Kodiak manages to secure a victory for rival Eylea – but the major test is still to come – Endpoints News

Kodiak Sciences may have failed to show that its anti-VEGF drug is as effective as Regeneron’s Eylea for wet AMD, but biotech is keeping the pressure on.

In a new phase III study involving patients with retinal vein occlusion (RVO) – a blinding condition that results from a venous blockage in the eye – KSI-301, which is administered every two months, was found to be non-inferior in terms of visual acuity gains to one month Eylea regimen.

Leaders highlighted the potential to reduce the burden of treatment for patients while improving their vision.

Evercore ISI analysts estimate that of the $13 billion VEGF antibody market, the RVO indication represents about 10-15%, or about $2 billion.

KSI-301, now called tarcocimab tedromer, is an antibody-polymer conjugate designed to last longer – with hopes of extending treatment intervals to five or six months in the future.

But Kodiak won’t be shooting directly for approval here. As CEO Victor Perlroth explained in a statement, the biotech had planned to base its first license application on a pair of phase III studies in diabetic macular edema. After that, it would then expand the label with individual studies in more indications, including macular edema following RVO, as assumed by the BEACON trial.

“We hope that BEACON also bodes well for our ongoing GLEAM and GLIMMER Phase 3 studies of tarcocimab in diabetic macular edema, as RVO and DME are diseases of the inner retina in which high levels of VEGF in the vitreous and retina lead to retinal damage. vascular leakage and retinal swelling,” added Jason Ehrlich, Chief Medical Officer and Director of Development.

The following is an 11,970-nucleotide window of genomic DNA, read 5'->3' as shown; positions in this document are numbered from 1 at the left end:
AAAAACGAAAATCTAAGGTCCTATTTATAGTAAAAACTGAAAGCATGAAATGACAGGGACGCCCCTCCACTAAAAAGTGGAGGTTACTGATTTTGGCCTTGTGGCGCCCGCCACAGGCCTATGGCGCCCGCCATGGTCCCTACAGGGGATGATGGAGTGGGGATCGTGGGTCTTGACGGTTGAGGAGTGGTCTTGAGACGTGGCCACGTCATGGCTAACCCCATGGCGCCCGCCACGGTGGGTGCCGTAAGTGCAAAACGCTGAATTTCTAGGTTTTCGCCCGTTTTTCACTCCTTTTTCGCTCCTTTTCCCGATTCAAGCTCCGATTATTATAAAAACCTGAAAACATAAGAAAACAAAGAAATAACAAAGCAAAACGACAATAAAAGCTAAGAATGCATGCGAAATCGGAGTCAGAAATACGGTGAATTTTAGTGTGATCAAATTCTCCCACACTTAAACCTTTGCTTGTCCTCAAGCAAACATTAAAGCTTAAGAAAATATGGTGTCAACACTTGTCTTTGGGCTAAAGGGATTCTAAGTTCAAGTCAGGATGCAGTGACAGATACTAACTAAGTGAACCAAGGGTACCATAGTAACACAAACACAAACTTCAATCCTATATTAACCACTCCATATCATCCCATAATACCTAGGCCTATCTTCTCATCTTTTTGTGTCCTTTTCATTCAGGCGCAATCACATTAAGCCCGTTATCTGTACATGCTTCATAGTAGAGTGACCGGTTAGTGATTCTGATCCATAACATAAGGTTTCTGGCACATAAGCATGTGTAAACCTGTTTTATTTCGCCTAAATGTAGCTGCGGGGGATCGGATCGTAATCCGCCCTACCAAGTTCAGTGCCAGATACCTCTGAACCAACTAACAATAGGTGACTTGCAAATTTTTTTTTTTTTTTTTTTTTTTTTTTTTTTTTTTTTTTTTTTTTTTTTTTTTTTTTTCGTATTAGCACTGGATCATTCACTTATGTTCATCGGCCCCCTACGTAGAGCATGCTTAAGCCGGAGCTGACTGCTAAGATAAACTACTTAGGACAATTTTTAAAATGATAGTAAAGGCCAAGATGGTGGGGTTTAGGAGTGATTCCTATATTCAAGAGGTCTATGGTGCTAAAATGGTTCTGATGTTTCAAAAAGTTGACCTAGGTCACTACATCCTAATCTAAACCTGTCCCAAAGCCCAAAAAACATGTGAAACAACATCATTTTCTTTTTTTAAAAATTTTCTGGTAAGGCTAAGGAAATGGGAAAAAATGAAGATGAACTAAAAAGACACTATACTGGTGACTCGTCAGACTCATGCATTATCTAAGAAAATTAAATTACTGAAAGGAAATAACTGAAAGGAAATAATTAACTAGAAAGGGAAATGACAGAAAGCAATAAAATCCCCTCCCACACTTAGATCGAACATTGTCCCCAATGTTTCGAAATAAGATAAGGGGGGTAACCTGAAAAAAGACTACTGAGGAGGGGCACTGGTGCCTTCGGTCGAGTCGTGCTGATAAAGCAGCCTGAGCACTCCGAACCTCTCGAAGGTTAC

The study set his non-inferiority margin at 4.5 letters from the eye chart. The effect was greatest in a subgroup of patients with limb RVO, with a p-value of 0.0004. In the overall population, which also included the central RVO population, the p-value was only 0.0243.

Investigators reported a low rate of intraocular inflammation in both groups: 1.4% for tarcocimab versus 0.4% for Eylea, with no vasculitis or retinal arterial occlusion events.

But the results barely tumbled the stock, which continues to hover around $11 after falling off a cliff north of $50 in February when Kodiak revealed its first wet AMD trial had failed.

In addition to GLEAM and GLIMMER, Kodiak is also conducting other Phase III studies in wet AMD and nonproliferative diabetic retinopathy.

“All studies are fully enrolled and expected to read key data within the next twelve months and, if successful, we plan to file a single Biologics License Application (BLA) with data from the entire program” , Perlroth said.

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